Dr. Michele Angello returned to FCP to present “Clinical Issues for Transgender and Non-binary Communities.” In this important and informative workshop, Dr. Angello clearly met her stated goals:
- Expand understanding of the needs of transgender/non-binary individuals
- Explore ways to support families with transgender/non-binary people
- Offer best practices for transgender/non-binary patients
As in the past, Dr. Angello had a very dynamic style that kept the pace moving quickly. She was also able to transcend the serious nature of the material with a great sense of humor, without diluting her message in the least. The 3 hours went by quickly. During the question-and-answer time, there were only a few, but these were on target and contributed to an understanding of her material.
Central to therapy with Transgender and Non-binary children, youth and their families is the concept of “Social Location.” Dr. Angello defines using the following description:
“Location of self is the name of a process in which the therapist initiates a conversation with a family about similarities and differences in their key identities, such as race, ethnicity, gender, class, sexual orientation, and religion, and how they may potentially influence the therapy process. (Watts-Jones, 2010, p. 405).”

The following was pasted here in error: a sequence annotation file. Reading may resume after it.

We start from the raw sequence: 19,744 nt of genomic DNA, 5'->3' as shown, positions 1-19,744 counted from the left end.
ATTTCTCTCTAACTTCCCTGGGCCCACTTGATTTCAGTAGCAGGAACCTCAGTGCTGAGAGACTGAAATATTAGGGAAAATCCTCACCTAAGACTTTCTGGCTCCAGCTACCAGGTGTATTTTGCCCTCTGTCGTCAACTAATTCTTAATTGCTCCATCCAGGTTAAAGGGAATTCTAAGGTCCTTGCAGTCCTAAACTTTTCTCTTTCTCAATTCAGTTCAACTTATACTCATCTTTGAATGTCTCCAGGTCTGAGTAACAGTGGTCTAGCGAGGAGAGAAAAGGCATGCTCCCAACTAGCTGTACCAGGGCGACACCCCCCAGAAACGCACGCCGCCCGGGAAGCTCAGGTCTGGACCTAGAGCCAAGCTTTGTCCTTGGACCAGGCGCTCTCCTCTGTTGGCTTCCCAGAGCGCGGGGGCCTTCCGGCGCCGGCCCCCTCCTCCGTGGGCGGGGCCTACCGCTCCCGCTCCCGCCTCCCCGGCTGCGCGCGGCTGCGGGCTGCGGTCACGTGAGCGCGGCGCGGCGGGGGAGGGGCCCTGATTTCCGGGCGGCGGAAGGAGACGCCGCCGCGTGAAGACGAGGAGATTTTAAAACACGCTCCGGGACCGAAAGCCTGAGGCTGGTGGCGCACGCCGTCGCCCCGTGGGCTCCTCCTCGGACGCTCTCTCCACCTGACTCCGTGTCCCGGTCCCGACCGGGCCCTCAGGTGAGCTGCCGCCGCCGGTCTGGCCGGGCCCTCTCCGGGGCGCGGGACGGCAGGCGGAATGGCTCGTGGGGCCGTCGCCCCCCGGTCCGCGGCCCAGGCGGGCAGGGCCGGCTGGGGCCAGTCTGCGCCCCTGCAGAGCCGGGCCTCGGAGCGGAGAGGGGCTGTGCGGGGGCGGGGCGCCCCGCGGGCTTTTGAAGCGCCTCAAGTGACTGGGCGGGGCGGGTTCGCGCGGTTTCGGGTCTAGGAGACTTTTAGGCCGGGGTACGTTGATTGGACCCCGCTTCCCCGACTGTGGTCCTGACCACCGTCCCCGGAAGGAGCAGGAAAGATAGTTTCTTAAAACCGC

Dr. Angello’s workshop began with a brief discussion about the nature of sexual identity among youth and a wonderful discussion of vocabulary which I again found very useful. She pointed out all who are not “cisgender” (those aligned with their assigned sex at birth), fall under the umbrella of “transgender.” Dr. Angello also explained that Sexual Orientation and Gender Identity are two different concepts but often confused. In short, she joked that “sexual -orientation” defines who you would like to sleep with, and “gender identity” defines who you are.
Dr. Angello talked about gender identity development and transition for children and youth. Awareness of gender identity development includes:
Most children between ages 1 and 2:
- Children become conscious of physical differences between sexes (primary sex traits
Most children around 3 years old:
- Can label themselves
- “I’m a girl” “I’m a boy”
Generally, by age 4:
- Children’s awareness of gender is stable
- Recognition that gender is constant
Most between ages 4 and 6:
- Children become aware of relationship roles and how they would like to fit in
Around 7 years old:
- Begin identifying individuals they are physically attracted to
Generally, by age 10:
- Children are connecting language (definitions) to their sexual orientation
Dr. Angello pointed out that there is not a lot of research on the etiology of sexual and gender identity. Most likely this is a combination of biological and environmental factors. Typically, there are two developmental windows where awareness and expression of gender identity become prominent: childhood (4-6 years old) and puberty (10-15 years old). Factors that influence gender identity and expression include:
Family, School and Community
- Hair Style
- Body Image
- Feeling Different
- Experiencing Violence
- Mental Health Concerns
- Social Definitions of Sex and Gender
- Influential Individuals
- Influential Communities